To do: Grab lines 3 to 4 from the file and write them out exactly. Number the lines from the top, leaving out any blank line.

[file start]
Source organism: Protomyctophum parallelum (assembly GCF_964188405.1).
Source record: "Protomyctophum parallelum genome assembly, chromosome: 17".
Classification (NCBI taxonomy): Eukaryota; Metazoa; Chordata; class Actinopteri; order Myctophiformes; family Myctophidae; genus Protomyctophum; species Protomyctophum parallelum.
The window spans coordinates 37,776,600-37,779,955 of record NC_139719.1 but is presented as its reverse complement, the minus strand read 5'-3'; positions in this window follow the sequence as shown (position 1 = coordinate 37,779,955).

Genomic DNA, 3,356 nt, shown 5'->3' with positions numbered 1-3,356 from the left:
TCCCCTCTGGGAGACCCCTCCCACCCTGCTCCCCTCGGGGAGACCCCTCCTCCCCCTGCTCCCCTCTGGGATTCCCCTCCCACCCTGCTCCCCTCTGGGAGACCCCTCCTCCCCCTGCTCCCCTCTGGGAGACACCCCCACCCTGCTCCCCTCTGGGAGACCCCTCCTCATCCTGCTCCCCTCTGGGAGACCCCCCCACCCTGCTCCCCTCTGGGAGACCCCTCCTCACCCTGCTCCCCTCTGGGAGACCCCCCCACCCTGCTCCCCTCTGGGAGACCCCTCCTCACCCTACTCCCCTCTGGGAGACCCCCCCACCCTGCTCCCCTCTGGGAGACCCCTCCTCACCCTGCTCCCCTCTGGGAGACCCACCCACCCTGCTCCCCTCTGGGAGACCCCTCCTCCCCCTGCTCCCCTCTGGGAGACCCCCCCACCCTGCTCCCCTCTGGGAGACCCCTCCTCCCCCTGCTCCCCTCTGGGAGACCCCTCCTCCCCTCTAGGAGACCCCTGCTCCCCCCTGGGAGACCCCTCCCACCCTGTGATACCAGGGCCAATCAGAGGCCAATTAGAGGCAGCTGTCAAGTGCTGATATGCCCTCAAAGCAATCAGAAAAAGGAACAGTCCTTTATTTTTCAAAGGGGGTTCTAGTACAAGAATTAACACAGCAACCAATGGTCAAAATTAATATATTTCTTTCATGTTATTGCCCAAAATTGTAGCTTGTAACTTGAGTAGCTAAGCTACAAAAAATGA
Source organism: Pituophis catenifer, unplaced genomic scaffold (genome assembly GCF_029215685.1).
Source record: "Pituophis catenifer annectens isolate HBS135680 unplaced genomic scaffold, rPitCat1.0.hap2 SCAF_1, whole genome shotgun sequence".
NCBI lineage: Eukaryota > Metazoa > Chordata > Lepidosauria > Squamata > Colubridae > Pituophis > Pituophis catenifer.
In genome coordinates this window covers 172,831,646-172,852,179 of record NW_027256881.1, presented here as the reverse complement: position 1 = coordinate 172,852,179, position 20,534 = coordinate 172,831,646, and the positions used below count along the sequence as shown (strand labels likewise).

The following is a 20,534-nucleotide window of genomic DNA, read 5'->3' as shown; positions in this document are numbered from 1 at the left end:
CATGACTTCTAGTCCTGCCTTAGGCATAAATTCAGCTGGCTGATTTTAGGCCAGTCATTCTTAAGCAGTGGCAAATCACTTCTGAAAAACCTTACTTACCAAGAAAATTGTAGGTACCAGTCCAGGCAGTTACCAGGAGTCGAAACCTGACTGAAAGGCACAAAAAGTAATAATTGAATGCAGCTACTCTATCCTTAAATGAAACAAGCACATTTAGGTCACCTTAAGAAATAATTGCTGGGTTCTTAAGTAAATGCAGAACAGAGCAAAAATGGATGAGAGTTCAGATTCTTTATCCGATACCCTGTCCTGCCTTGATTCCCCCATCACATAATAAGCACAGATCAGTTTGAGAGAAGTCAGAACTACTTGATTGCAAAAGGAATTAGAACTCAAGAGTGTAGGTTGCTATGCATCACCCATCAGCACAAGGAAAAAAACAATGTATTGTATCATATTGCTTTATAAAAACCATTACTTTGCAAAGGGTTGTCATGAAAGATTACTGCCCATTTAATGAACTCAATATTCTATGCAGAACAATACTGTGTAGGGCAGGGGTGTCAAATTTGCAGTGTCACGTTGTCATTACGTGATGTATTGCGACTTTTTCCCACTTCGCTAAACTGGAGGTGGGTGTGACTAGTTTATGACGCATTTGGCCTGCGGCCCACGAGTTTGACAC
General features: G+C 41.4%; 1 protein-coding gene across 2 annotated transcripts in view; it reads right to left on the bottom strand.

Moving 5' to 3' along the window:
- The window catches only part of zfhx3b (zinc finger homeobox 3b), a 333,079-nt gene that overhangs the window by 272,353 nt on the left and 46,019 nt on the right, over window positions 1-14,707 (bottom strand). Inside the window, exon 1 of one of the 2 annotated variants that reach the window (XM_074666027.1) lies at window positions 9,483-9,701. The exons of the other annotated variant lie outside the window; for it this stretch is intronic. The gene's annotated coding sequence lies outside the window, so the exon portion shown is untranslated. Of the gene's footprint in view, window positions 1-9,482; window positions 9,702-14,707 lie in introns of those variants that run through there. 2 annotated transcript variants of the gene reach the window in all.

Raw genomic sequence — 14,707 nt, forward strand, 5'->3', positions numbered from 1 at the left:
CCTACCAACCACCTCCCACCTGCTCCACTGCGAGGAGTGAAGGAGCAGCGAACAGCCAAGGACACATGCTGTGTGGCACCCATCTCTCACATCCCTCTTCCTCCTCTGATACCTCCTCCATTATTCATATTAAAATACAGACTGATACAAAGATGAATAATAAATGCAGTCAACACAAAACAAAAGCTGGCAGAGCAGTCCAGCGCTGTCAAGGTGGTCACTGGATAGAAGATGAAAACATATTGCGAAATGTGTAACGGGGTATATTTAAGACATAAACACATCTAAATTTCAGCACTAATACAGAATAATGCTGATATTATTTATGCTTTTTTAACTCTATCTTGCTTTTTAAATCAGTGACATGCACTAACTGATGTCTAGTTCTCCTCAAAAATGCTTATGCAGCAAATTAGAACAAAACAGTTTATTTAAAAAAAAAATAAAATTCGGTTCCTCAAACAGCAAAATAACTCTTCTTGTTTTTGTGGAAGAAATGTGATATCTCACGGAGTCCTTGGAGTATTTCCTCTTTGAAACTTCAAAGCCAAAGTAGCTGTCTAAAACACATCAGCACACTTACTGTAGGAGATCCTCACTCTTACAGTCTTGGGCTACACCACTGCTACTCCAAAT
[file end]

Classification (NCBI taxonomy): Eukaryota; Metazoa; Chordata; class Actinopteri; order Myctophiformes; family Myctophidae; genus Protomyctophum; species Protomyctophum parallelum.
The window spans coordinates 37,776,600-37,779,955 of record NC_139719.1 but is presented as its reverse complement, the minus strand read 5'-3'; positions in this window follow the sequence as shown (position 1 = coordinate 37,779,955).